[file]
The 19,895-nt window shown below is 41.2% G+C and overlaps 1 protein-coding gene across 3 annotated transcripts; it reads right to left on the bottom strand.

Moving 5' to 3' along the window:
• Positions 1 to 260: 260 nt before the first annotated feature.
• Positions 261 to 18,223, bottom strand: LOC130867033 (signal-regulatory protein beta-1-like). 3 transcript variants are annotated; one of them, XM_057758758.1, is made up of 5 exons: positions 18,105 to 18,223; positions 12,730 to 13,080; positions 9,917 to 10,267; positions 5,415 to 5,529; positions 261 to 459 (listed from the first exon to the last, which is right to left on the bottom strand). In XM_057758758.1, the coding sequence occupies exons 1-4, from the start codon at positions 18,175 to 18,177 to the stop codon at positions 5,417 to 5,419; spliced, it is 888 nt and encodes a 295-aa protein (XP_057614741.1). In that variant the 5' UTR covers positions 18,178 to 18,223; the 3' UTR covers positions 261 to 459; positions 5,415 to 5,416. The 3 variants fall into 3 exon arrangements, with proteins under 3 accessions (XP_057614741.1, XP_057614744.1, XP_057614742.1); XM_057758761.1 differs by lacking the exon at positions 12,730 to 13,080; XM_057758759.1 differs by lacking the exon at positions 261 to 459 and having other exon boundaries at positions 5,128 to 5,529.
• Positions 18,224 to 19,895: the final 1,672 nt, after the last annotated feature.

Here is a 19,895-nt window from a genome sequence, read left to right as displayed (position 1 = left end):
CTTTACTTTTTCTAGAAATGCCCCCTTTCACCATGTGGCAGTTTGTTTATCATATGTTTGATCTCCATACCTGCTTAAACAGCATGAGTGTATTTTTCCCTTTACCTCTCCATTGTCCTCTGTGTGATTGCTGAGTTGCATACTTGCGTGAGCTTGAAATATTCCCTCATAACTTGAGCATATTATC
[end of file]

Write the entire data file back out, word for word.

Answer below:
The 19,895-nt window shown below is 41.2% G+C and overlaps 1 protein-coding gene across 3 annotated transcripts; it reads right to left on the bottom strand.

Moving 5' to 3' along the window:
• Positions 1 to 260: 260 nt before the first annotated feature.
• Positions 261 to 18,223, bottom strand: LOC130867033 (signal-regulatory protein beta-1-like). 3 transcript variants are annotated; one of them, XM_057758758.1, is made up of 5 exons: positions 18,105 to 18,223; positions 12,730 to 13,080; positions 9,917 to 10,267; positions 5,415 to 5,529; positions 261 to 459 (listed from the first exon to the last, which is right to left on the bottom strand). In XM_057758758.1, the coding sequence occupies exons 1-4, from the start codon at positions 18,175 to 18,177 to the stop codon at positions 5,417 to 5,419; spliced, it is 888 nt and encodes a 295-aa protein (XP_057614741.1). In that variant the 5' UTR covers positions 18,178 to 18,223; the 3' UTR covers positions 261 to 459; positions 5,415 to 5,416. The 3 variants fall into 3 exon arrangements, with proteins under 3 accessions (XP_057614741.1, XP_057614744.1, XP_057614742.1); XM_057758761.1 differs by lacking the exon at positions 12,730 to 13,080; XM_057758759.1 differs by lacking the exon at positions 261 to 459 and having other exon boundaries at positions 5,128 to 5,529.
• Positions 18,224 to 19,895: the final 1,672 nt, after the last annotated feature.

Here is a 19,895-nt window from a genome sequence, read left to right as displayed (position 1 = left end):
CTTTACTTTTTCTAGAAATGCCCCCTTTCACCATGTGGCAGTTTGTTTATCATATGTTTGATCTCCATACCTGCTTAAACAGCATGAGTGTATTTTTCCCTTTACCTCTCCATTGTCCTCTGTGTGATTGCTGAGTTGCATACTTGCGTGAGCTTGAAATATTCCCTCATAACTTGAGCATATTATC